SINGAPORE - The Ministry of Home Affairs' (MHA) budget will increase by more than 10 per cent this year, with a large part of this increase to go into boosting Singapore's counter-terrorism capabilities, said Home Affairs Minister K. Shanmugam on Friday (March 2).
Revealing the spike during the debate on his ministry's budget, Mr Shanmugam cited the growing terrorist threat as a reason, warning that the extremist group ISIS remains and "in fact, will grow as fighters return to our region".
"MHA must do all we can to protect our people. It is our responsibility and accountability to deal with terrorist threats in the homeland," he added.
MHA's spending has increased over the years: It was $4.88 billion in 2015, $5.23 billion in 2016, $5.83 billion in 2017 and is estimated to rise by around 11 per cent to $6.48 billion this year.
In his Budget speech last week, Finance Minister Heng Swee Keat had also stressed the need to invest more in security in the light of the terrorism threat, which he said was the "highest in recent years".
Mr Shanmugam also pointed out that under the Singapore Constitution, MHA is responsible for homefront and internal security, including counter-terrorism, and crisis and consequence management.
In the event of terrorist attacks, his ministry will play the leading role in Singapore's response, with the police as the "first and main responders".
Mr Shanmugam highlighted the police's Emergency Response Teams and the Special Operations Command as playing this role.
If the scale of the attack is large, the Singapore Armed Forces (SAF) can be roped in to support the police as an auxiliary force, tapping its specialised units, such as the Special Operations Task Force.
"So the police and SAF have developed joint plans, and conducted joint exercises. We are very appreciative of the SAF's commitment to support the Home Team in such situations," said the minister.
MHA may also call on other government ministries and agencies, like the Ministry of Health and the Ministry of Communications and Information, to support the operations, said Mr Shanmugam.
"Exercises will be conducted to make sure these plans are sharpened. We will include other partner agencies in our exercises.
"Such exercises with our partner agencies are necessary for all of us to understand how we can operate together with the police in command and control," said Mr Shanmugam.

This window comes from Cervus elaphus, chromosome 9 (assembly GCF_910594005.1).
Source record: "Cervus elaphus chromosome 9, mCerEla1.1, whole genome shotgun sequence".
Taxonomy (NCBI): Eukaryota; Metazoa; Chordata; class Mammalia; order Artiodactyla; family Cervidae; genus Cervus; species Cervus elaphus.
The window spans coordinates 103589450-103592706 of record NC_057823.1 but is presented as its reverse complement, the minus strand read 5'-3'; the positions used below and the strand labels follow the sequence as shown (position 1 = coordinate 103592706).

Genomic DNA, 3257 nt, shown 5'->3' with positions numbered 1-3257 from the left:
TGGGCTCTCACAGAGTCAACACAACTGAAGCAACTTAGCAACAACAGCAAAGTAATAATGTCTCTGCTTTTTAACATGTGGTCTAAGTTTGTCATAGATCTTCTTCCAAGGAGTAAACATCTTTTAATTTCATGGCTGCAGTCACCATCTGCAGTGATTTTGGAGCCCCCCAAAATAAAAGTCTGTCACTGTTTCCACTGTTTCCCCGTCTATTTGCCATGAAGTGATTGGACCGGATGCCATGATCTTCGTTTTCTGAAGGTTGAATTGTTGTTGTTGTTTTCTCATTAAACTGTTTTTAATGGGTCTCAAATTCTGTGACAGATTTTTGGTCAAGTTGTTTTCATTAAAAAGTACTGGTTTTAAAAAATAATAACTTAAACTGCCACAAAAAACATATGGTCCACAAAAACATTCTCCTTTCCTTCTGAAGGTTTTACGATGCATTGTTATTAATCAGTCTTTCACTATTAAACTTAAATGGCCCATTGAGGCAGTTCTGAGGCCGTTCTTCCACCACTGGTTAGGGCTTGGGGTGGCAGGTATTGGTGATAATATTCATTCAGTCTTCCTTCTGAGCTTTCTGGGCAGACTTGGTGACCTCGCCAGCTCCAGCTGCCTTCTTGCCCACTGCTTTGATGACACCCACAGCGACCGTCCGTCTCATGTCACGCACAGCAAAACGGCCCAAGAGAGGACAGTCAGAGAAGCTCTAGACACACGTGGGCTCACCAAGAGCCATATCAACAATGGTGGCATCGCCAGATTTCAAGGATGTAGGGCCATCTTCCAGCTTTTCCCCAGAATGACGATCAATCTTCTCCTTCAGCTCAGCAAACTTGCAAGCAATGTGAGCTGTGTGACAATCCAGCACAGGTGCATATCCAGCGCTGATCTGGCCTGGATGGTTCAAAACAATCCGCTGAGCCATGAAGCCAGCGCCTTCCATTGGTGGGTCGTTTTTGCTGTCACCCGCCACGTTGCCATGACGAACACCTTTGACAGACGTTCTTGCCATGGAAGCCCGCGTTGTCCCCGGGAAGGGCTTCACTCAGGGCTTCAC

In her speech, Second Minister for Home Affairs Josephine Teo noted that the police rolled out last December their latest quick response forces, known as In-Situ Reaction Teams, which have been patrolling areas with heavy human traffic, for example Orchard Road and Marina Bay.
Mrs Teo said Singapore must also guard against social fault lines, make it harder for terrorists to carry out attacks, and “to think twice before they target us”.
As a precautionary move, the Government introduced the Public Order and Safety (Special Powers) Bill this week to give the police powers to, among other things, issue an order to stop people, including the media, from communicating information that can compromise police operations.
Amendments to the Public Order Act and the new Infrastructure Protection Act were passed last year.
Responding to questions from Mr Christopher de Souza (Holland–Bukit Timah GRC) and Ms Rahayu Mahzam (Jurong GRC) on the role that Singaporeans can play, Mrs Teo highlighted the national SGSecure efforts.
She said: “Our preparedness must go beyond the Home Team. Every Singaporean has a role to play, and the community must be ready, which is why we have SGSecure.
Correction Note: An earlier version of this report said that the Public Order and Safety (Special Powers) Bill was passed this week, when in fact it was only tabled for the first reading. A stop order under the proposed Act can be placed against all kinds of communication -- photos, text, audio and graphics -- that could compromise police operations. We are sorry for the error.